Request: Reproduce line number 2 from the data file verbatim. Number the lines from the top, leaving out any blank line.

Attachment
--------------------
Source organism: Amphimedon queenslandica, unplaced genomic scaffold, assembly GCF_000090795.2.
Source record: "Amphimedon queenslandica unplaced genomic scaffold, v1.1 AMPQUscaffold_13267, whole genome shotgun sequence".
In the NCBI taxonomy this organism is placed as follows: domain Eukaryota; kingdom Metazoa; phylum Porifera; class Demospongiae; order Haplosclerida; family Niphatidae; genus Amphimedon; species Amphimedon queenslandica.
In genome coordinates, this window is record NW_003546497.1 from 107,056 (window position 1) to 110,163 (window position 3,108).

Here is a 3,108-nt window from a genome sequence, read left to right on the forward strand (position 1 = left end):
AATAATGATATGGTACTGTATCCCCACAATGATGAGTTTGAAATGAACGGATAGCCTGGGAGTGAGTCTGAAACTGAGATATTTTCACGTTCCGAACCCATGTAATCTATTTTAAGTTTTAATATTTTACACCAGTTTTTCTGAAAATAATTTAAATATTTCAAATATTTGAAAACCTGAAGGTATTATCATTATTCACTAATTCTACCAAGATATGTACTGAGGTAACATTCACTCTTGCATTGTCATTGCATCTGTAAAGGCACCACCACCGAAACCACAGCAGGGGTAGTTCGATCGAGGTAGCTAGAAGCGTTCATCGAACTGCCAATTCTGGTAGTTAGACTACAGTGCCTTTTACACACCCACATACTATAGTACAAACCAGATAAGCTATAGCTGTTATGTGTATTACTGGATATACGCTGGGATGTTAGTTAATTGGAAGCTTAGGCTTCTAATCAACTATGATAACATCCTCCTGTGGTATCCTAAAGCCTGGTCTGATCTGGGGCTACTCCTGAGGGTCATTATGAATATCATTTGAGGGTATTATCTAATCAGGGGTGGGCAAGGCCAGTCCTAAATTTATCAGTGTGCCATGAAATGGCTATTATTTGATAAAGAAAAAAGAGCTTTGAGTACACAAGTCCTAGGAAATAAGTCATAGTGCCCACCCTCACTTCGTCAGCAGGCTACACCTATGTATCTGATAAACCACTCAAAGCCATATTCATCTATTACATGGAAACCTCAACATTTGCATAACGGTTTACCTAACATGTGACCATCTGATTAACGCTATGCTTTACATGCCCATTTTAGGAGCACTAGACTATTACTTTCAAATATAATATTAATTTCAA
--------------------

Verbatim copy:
Source record: "Amphimedon queenslandica unplaced genomic scaffold, v1.1 AMPQUscaffold_13267, whole genome shotgun sequence".